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Sorry Delaware. No direct wine sales for you

on 06/06/11 at 11:24 pm

Booze News

Legislation again will not be released by a House committee that would allow Delawareans to have wine shipped to their home.   By not releasing the bill, House Bill 78 cannot be debated by the full chamber.  37 states and the District of Columbia allow their residents to order wine directly from the producer – and a new law approved by Maryland lawmakers will take effect next month.   However Delaware is one of 12 states that force wine drinkers to go to the store which has gotten the wine from a state-licensed distributor, which has obtained the wine from the manufacturer.  Special interest groups – like the Teamsters – have a stake in keeping the current system in place – others say changing to direct sales would lead to a loss of sales.

NEWS RELEASE:  Delaware Lawmakers Say “No Sale” to Direct Wine Shipments

For the third time in two years, a House committee has refused to release a bill seeking to allow Delawareans to have wine shipped directly to their homes.

The action by members of the House Economic Development/Banking/Insurance/Commerce Committee prevents the legislation from being debated by the full chamber.

“It’s a little frustrating that a bill that would allow Delawareans to enjoy what most Americans can already do is not even being allowed to be considered on the House floor,” said State Rep. Deborah Hudson (R-Fairthorne), the prime sponsor of House Bill 78.

Thirty-seven states and the District of Columbia, which together account for about 85 percent of U.S. wine consumption, already allow their residents to order wine directly from producers.

Maryland’s direct shipment law takes effect on July 1st, leaving Delaware as one of just 12 states barring the practice.

Rep. Hudson said part of the problem is overcoming the special interests that have a stake in fighting any change in an archaic alcoholic distribution system that dates back to the Prohibition era.

Created in the mid-1930s after the repeal of the 18th Amendment, Delaware’s three-tier system requires all alcohol sales to be channeled from the manufacturer through a small number of state-licensed alcoholic beverage distributors to retailers and then the public.

“The consumer is the fourth and most neglected link in the distribution chain,” Rep. Hudson said. “Under this convoluted system distributors have lucrative, state-protected semi-monopolies that drive up costs, while reducing convenience and consumer choice.”

The Teamsters have also repeatedly opposed direct shipment in Delaware. Speaking at the committee hearing on behalf of General Teamster Local 326, Michael S. Ciabattoni said his union represents over 200 drivers and mechanics at three major Delaware liquor distributors and approximately 350 United Parcel Service (UPS) employees in Delaware.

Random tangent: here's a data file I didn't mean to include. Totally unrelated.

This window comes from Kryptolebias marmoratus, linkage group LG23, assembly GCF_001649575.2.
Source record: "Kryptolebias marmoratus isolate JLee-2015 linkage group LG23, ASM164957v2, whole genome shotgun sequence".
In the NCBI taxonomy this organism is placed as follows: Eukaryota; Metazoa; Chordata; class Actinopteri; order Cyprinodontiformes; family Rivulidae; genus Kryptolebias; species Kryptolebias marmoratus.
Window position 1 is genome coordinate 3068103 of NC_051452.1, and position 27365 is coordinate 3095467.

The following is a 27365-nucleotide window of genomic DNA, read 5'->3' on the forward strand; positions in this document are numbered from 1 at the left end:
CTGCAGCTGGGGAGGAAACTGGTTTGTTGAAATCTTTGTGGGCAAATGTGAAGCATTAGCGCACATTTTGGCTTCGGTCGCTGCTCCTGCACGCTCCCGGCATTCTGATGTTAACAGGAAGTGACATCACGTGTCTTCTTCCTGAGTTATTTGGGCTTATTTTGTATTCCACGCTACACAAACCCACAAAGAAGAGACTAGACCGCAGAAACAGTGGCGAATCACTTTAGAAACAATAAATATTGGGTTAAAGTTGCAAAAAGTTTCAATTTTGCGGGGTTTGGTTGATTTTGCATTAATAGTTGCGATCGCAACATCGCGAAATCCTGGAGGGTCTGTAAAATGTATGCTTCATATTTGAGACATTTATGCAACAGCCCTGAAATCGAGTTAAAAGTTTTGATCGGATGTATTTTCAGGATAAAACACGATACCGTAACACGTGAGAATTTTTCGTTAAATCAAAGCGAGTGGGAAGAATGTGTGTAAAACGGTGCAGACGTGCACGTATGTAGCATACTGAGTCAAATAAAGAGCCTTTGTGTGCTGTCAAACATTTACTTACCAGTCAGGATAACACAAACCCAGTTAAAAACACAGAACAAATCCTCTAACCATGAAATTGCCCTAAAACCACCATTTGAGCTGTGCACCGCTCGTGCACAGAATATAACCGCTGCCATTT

While direct shippers, like UPS, would likely see some increase in business if a direct shipping law were enacted, Ciabattoni said his union opposes House Bill 78 because the current system is more profitable for a portion of his members. “In the liquor industry, our guys make commission. Every bottle that you take off that [liquor distributor’s] truck is a bottle of commission out of my drivers’ pockets.”
At the hearing, committee members questioned whether the proposed legislation could be effectively implemented and enforced.

“It is illegal to ship alcoholic beverages into the state,” Delaware Alcoholic Beverage Control Commissioner John H. Cordrey told the committee. “Any shipment that is being made is illegal.”

But Commissioner Cordrey conceded the state is powerless to enforce the current prohibition on the direct shipment of wine. “There are probably, currently, many illegal sales that occur and the enforcement division is hard-pressed to catch those people,” Commissioner Cordrey said.

One of the committee members, State Rep. Mike Ramone (R-Newark/Pike Creek), sheepishly admitted to having inadvertently broken the statute by receiving a bottle of shipped wine before he was aware the act was illegal.

“Assuming that the General Assembly were to pass a bill allowing the direct shipment of wine, this would be the bill that I think you would want to pass,” Commissioner Cordrey told the committee, noting House Bill 78 contains multiple safeguards that would allow state authorities to monitor and cross-check direct shipping activities.

Under the measure, wineries wishing to ship their products to Delaware would need to obtain a license from the state. Carrier companies, like UPS and Federal Express, would also have to obtain a license to deliver wine. All wine shipments would need to be prominently marked and would require the signature of an adult at least 21-years-old for delivery. A carrier violating the requirement would be subject to fines and/or loss of their license. All state taxes and fees applicable to retail wine sales would be equally applicable to sales made via direct shipment.

“With this bill, there is a method to track illegal or improper shipping,” Rep. Hudson said. “With this process, the people that are shipping the wine are registered, pay the fees and pay the state tax.”

Speaking for the Small Business Leadership Council Retailers, Mihir R. Patel told the committee that Delaware liquor retailers oppose House Bill 78 because they fear it would lead to a loss of sales.


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